It looks like at the moment Tropical Storm Earl is going to slam into Belize sometime late tonight. We should be safe here in Mahahual unless the storm turns to the north, which I have seen happen before. It is going back and forth between being a hurricane or just a tropical storm.
Here is the latest map of its course, and some information I got this morning.
“Predicted to be a hurricane when it makes landfall later today with winds now at 90mph. See attached track chart. Personally I think the shallow warm water may increase the intensity to winds higher than 90mph for areas of low lying topography along the coast. No more joking from me, this is now a serious storm.”
Here is some updated information from the Weather Channel.
Tropical Storm Earl is nearing hurricane strength off the Honduran coast, and will landfall in Belize early Thursday.
Hurricane warnings are posted for the Bay Islands off the north coast of Honduras and the Belize coast northward to Puerto Costa, Mexico. This includes Belize City and Chetumal, Mexico.
Tropical storm warnings extend northward to Punta Allen, Mexico, but do not include either Cancun or Cozumel.
The center of Earl was located about 235 miles east-southeast of Belize City, Belize, late Wednesday morning. Earl’s forward speed had slowed over the past 24-48 hours, moving west at 14 mph.
First up, the center of Earl is likely to hit the Bay Islands of Honduras Wednesday.
Thanks to strong high pressure aloft over the southern United States, Earl will be steered toward the coast of Belize or Mexico’s Yucatan Peninsula early Thursday.
With wind shear not too strong, a moist atmosphere, and the typically warm sea-surface temperatures of the western Caribbean Sea, Earl is expected to continue gaining some strength before landfall most likely as a Category 1 hurricane.
This would be the first hurricane landfall on the Caribbean side of central America since Category 1 Hurricane Ernesto almost exactly four years ago.
Beyond that, it appears Earl’s center won’t spend much time, if at all, over the Bay of Campeche Friday into early Saturday. If it does, there’s a chance for some minimal re-intensification before the center slides back over land this weekend in eastern Mexico.
Otherwise, the remnant will simply slide over land, raining itself out over southern Mexico this weekend.
Rainfall totals of 8-12 inches (locally higher) are possible along the path of Earl in parts of Belize, Honduras, Guatemala, and southern Mexico, including the Yucatan Peninsula. Dangerous flash flooding and mudslides are possible through the weekend in these areas.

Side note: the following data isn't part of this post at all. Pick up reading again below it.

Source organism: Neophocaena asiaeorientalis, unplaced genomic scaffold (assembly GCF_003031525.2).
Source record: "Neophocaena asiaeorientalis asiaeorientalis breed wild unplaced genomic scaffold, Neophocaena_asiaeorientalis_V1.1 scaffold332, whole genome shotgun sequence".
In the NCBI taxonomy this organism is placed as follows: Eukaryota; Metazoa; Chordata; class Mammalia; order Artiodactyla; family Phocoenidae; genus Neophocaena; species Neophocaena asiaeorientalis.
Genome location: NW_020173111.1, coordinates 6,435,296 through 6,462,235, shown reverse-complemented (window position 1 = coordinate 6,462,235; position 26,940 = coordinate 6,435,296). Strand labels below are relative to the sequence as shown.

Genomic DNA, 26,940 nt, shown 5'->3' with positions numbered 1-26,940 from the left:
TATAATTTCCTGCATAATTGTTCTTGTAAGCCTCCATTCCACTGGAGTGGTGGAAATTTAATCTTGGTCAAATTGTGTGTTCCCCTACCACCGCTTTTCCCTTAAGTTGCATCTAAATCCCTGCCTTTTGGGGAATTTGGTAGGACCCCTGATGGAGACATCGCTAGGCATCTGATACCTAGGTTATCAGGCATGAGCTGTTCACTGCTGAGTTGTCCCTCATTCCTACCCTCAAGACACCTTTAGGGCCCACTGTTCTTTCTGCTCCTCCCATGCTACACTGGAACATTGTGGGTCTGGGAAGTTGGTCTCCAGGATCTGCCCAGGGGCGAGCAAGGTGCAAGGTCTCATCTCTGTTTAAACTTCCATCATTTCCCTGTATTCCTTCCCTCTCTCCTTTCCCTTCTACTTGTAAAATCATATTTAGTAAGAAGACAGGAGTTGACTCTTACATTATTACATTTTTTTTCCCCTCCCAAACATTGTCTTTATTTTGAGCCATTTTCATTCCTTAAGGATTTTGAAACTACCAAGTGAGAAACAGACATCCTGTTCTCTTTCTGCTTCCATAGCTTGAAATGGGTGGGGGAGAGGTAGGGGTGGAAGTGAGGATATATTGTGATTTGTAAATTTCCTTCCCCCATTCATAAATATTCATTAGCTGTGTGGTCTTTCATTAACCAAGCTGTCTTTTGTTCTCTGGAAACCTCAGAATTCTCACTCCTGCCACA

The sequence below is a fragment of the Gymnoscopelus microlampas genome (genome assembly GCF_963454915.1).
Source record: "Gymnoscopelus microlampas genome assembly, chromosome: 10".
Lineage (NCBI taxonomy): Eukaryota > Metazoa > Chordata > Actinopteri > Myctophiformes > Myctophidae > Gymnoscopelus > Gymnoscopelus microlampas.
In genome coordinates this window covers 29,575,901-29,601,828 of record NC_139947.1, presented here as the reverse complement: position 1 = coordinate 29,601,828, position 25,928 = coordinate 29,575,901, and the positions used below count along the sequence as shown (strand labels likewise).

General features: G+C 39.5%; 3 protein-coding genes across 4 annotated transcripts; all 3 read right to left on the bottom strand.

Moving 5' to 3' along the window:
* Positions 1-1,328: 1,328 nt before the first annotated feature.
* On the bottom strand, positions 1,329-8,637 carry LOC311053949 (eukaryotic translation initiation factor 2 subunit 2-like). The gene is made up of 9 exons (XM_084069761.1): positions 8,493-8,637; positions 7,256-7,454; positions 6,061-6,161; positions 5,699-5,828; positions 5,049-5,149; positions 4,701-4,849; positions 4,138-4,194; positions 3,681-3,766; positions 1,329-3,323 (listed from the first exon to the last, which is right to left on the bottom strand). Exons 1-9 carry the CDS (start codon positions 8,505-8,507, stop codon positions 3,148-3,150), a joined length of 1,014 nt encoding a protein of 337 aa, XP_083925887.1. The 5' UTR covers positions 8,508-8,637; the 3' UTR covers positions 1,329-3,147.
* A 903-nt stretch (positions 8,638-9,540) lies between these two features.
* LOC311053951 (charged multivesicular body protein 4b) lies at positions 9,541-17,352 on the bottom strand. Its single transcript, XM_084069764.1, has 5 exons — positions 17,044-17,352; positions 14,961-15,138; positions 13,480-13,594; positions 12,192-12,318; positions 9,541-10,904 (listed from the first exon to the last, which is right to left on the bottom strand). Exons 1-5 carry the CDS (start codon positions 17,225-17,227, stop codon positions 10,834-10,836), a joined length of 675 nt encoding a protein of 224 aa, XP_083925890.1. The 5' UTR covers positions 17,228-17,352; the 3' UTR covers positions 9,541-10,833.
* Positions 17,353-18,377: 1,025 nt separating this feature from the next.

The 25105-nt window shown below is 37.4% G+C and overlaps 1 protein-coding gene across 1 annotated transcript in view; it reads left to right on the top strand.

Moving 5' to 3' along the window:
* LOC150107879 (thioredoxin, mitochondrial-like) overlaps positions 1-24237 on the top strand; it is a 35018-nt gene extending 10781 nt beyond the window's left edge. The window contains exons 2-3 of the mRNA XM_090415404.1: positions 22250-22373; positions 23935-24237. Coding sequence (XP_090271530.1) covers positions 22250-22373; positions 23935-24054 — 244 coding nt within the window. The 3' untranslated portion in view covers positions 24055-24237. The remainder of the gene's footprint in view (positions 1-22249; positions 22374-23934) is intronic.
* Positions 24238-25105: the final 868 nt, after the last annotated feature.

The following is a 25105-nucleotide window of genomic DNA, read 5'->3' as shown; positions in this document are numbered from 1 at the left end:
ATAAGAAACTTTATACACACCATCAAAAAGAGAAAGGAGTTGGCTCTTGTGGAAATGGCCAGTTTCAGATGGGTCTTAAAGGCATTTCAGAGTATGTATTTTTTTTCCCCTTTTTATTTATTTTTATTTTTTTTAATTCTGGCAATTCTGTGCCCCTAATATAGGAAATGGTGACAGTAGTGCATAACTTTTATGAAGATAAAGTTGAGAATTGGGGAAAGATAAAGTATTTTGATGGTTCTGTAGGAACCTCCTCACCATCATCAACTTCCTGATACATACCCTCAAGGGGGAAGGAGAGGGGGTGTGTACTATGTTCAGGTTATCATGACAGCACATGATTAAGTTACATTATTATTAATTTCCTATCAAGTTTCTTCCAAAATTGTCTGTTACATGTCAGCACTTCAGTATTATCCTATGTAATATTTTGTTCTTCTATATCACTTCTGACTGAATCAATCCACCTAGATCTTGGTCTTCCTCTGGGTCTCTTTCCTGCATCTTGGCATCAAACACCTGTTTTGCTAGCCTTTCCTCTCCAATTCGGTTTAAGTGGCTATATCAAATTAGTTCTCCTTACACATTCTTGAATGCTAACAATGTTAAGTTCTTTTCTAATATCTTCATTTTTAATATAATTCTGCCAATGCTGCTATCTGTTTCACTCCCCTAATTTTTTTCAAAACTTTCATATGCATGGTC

Storm surge may raise water levels up to 4 to 6 feet above normal tide levels, the National Hurricane Center said, along the coast of the Honduran Bay Islands, Belize, and adjacent parts of Mexico’s Yucatan Peninsula. Battering waves riding atop the surge would also add to any flooding or beach erosion in these areas.
Hurricane-force winds may arrive first in the Bay Islands of Honduras later today, then spread to the Belize coast and possibly Mexico’s southern Yucatan Peninsula in the hurricane warning area overnight tonight into early Thursday.
Tropical storm-force winds are expected on the rest of the northern Honduran coast today into early Thursday.
The track of Earl will remain well south of the U.S.
However, some increase in showers may spread to parts of South Texas this weekend.
Of perhaps more concern is the threat for higher surf and rip currents by the weekend up the Texas coast, possibly as far north as Galveston.
What I find interesting is that Hurricane Ernesto hit Mahahual four years ago almost to the day that this storm is expected to hit. I was in Mahahual during Ernesto and it caused a lot of damage on the beaches of Mahahual.
I remember Hurricane Ernesto came through at about 11pm, and I was holed up in my hotel. In fact, it is the same hotel I am currently staying in now. The power and everything went out, and the whole place was flooded. I just waited it out until the next morning in a hammock, to keep out of the water.
Most of the buildings and houses here are built like bunkers, so they are pretty safe during a hurricane. The only major damage was a lot of palapas and trees knocked down.
The next morning after the hurricane, I got up and headed to town to check out the damage. As I was riding my bike into town the Mexican Army passed me on their way into town. They had a bunch of dump trucks filled with Mexicans in the back with shovels.
The Mexican Army had stopped at towns along the way to Mahahual, and picked up people and their shovels and told them they would make 200 pesos a day to come dig Mahahual out. They shoveled the sand back onto the beaches and off the malecon and streets, where the hurricane had pushed it. There must have been a hundred people digging and shoveling along the malecon. We just stayed out-of-the-way, and watched them work. We had a big cooler of water and cold drinks, and I passed some out, as the guys dug and shoveled by.
The Mexican Army is ranked number one in the world in humanitarian efforts, and I can tell you from first hand experience, they really get the job down. After the hurricane I thought it would take weeks to get Mahahual running again. We were back and running in three days, with power, internet, and water back operational. We even had a ship the next week after the hurricane.
So unless the hurricane turns at the last-minute and heads north, we should be safe here in Mahahual. I am prepared for the power and internet to go out, so this might be my last post for a couple of days. But besides that I am expecting a lot of wind and rain, and it will be mostly in the night-time hours.
Thanks for reading,
Stewart Rogers USA-South Carolina